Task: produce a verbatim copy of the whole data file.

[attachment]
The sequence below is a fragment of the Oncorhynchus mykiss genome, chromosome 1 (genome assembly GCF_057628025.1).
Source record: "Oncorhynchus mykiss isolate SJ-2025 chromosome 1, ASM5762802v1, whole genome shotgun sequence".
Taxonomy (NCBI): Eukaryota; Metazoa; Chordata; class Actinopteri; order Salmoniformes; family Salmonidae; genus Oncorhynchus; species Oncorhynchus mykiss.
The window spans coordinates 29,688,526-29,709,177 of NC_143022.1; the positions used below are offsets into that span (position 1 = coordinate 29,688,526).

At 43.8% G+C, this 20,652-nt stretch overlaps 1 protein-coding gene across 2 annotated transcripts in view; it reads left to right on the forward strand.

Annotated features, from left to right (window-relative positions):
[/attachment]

The sequence below is a fragment of the Oncorhynchus mykiss genome, chromosome 1 (genome assembly GCF_057628025.1).
Source record: "Oncorhynchus mykiss isolate SJ-2025 chromosome 1, ASM5762802v1, whole genome shotgun sequence".
Taxonomy (NCBI): Eukaryota; Metazoa; Chordata; class Actinopteri; order Salmoniformes; family Salmonidae; genus Oncorhynchus; species Oncorhynchus mykiss.
The window spans coordinates 29,688,526-29,709,177 of NC_143022.1; the positions used below are offsets into that span (position 1 = coordinate 29,688,526).

At 43.8% G+C, this 20,652-nt stretch overlaps 1 protein-coding gene across 2 annotated transcripts in view; it reads left to right on the forward strand.

Annotated features, from left to right (window-relative positions):